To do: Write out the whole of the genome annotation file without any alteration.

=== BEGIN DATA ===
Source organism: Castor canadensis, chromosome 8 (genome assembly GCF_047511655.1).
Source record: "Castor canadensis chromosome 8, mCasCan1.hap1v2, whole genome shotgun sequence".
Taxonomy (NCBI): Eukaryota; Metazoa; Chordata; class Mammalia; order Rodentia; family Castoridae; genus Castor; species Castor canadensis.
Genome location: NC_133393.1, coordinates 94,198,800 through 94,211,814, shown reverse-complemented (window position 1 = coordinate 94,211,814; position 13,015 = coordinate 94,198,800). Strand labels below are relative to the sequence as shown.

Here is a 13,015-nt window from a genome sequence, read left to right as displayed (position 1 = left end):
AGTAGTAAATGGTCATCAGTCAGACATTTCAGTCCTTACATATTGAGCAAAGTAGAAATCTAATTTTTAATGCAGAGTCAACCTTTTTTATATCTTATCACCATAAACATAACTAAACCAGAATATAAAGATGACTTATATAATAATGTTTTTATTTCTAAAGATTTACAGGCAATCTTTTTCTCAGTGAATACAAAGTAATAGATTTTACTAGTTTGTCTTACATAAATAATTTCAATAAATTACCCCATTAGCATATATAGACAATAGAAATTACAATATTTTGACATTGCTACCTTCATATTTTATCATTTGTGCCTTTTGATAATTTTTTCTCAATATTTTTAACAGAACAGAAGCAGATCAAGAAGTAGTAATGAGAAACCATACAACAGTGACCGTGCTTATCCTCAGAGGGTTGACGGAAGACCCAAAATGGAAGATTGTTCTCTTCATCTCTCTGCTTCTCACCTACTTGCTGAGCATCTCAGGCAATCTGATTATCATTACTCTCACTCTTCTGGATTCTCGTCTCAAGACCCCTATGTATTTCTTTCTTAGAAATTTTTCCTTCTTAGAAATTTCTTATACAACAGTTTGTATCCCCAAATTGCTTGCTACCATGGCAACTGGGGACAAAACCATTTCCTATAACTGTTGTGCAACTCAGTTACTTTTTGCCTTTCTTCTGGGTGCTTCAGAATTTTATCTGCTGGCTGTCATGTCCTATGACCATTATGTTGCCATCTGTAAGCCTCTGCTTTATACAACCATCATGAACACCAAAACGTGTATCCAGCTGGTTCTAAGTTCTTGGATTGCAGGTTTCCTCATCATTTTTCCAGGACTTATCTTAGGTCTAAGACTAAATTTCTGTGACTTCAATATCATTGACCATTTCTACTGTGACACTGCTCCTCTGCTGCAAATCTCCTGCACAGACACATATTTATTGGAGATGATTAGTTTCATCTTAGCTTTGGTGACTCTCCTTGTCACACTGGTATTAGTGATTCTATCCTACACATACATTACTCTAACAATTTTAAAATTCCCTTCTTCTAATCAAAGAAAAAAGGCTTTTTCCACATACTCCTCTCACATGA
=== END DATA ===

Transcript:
Source organism: Castor canadensis, chromosome 8 (genome assembly GCF_047511655.1).
Source record: "Castor canadensis chromosome 8, mCasCan1.hap1v2, whole genome shotgun sequence".
Taxonomy (NCBI): Eukaryota; Metazoa; Chordata; class Mammalia; order Rodentia; family Castoridae; genus Castor; species Castor canadensis.
Genome location: NC_133393.1, coordinates 94,198,800 through 94,211,814, shown reverse-complemented (window position 1 = coordinate 94,211,814; position 13,015 = coordinate 94,198,800). Strand labels below are relative to the sequence as shown.

Here is a 13,015-nt window from a genome sequence, read left to right as displayed (position 1 = left end):
AGTAGTAAATGGTCATCAGTCAGACATTTCAGTCCTTACATATTGAGCAAAGTAGAAATCTAATTTTTAATGCAGAGTCAACCTTTTTTATATCTTATCACCATAAACATAACTAAACCAGAATATAAAGATGACTTATATAATAATGTTTTTATTTCTAAAGATTTACAGGCAATCTTTTTCTCAGTGAATACAAAGTAATAGATTTTACTAGTTTGTCTTACATAAATAATTTCAATAAATTACCCCATTAGCATATATAGACAATAGAAATTACAATATTTTGACATTGCTACCTTCATATTTTATCATTTGTGCCTTTTGATAATTTTTTCTCAATATTTTTAACAGAACAGAAGCAGATCAAGAAGTAGTAATGAGAAACCATACAACAGTGACCGTGCTTATCCTCAGAGGGTTGACGGAAGACCCAAAATGGAAGATTGTTCTCTTCATCTCTCTGCTTCTCACCTACTTGCTGAGCATCTCAGGCAATCTGATTATCATTACTCTCACTCTTCTGGATTCTCGTCTCAAGACCCCTATGTATTTCTTTCTTAGAAATTTTTCCTTCTTAGAAATTTCTTATACAACAGTTTGTATCCCCAAATTGCTTGCTACCATGGCAACTGGGGACAAAACCATTTCCTATAACTGTTGTGCAACTCAGTTACTTTTTGCCTTTCTTCTGGGTGCTTCAGAATTTTATCTGCTGGCTGTCATGTCCTATGACCATTATGTTGCCATCTGTAAGCCTCTGCTTTATACAACCATCATGAACACCAAAACGTGTATCCAGCTGGTTCTAAGTTCTTGGATTGCAGGTTTCCTCATCATTTTTCCAGGACTTATCTTAGGTCTAAGACTAAATTTCTGTGACTTCAATATCATTGACCATTTCTACTGTGACACTGCTCCTCTGCTGCAAATCTCCTGCACAGACACATATTTATTGGAGATGATTAGTTTCATCTTAGCTTTGGTGACTCTCCTTGTCACACTGGTATTAGTGATTCTATCCTACACATACATTACTCTAACAATTTTAAAATTCCCTTCTTCTAATCAAAGAAAAAAGGCTTTTTCCACATACTCCTCTCACATGA